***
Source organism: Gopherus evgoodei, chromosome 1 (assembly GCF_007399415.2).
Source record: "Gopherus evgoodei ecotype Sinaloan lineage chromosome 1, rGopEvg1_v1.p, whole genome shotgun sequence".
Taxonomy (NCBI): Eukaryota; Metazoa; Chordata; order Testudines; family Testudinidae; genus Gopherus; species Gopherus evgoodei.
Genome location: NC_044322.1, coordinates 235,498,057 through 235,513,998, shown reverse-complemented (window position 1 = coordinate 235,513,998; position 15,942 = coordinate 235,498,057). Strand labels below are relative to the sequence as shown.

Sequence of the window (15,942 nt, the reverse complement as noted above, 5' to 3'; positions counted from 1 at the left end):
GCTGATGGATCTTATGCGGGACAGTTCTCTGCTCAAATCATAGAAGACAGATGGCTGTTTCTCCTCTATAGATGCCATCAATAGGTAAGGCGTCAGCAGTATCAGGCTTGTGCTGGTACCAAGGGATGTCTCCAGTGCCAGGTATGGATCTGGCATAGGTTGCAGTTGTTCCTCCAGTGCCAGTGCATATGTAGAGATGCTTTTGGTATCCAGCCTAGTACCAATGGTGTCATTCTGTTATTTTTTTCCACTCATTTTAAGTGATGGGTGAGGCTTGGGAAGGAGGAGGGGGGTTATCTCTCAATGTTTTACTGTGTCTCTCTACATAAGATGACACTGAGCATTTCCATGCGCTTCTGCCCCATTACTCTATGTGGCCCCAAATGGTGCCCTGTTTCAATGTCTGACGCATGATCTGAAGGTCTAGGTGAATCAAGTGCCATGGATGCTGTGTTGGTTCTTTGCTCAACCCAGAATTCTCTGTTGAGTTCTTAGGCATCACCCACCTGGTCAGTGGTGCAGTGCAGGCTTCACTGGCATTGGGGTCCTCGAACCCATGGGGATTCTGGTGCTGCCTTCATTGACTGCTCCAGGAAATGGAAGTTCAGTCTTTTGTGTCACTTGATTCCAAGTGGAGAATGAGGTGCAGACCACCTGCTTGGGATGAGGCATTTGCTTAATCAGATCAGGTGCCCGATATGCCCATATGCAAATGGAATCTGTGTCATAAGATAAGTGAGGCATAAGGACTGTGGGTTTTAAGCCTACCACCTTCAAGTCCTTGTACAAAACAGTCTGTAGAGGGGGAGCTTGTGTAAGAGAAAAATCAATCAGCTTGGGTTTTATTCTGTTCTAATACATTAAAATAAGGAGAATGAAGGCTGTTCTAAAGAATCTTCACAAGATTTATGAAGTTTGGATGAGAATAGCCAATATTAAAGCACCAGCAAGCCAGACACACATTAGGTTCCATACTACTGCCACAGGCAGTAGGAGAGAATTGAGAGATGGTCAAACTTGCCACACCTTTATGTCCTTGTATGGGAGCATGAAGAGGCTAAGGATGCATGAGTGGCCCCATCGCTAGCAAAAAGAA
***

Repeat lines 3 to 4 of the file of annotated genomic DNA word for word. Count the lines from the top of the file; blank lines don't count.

Taxonomy (NCBI): Eukaryota; Metazoa; Chordata; order Testudines; family Testudinidae; genus Gopherus; species Gopherus evgoodei.
Genome location: NC_044322.1, coordinates 235,498,057 through 235,513,998, shown reverse-complemented (window position 1 = coordinate 235,513,998; position 15,942 = coordinate 235,498,057). Strand labels below are relative to the sequence as shown.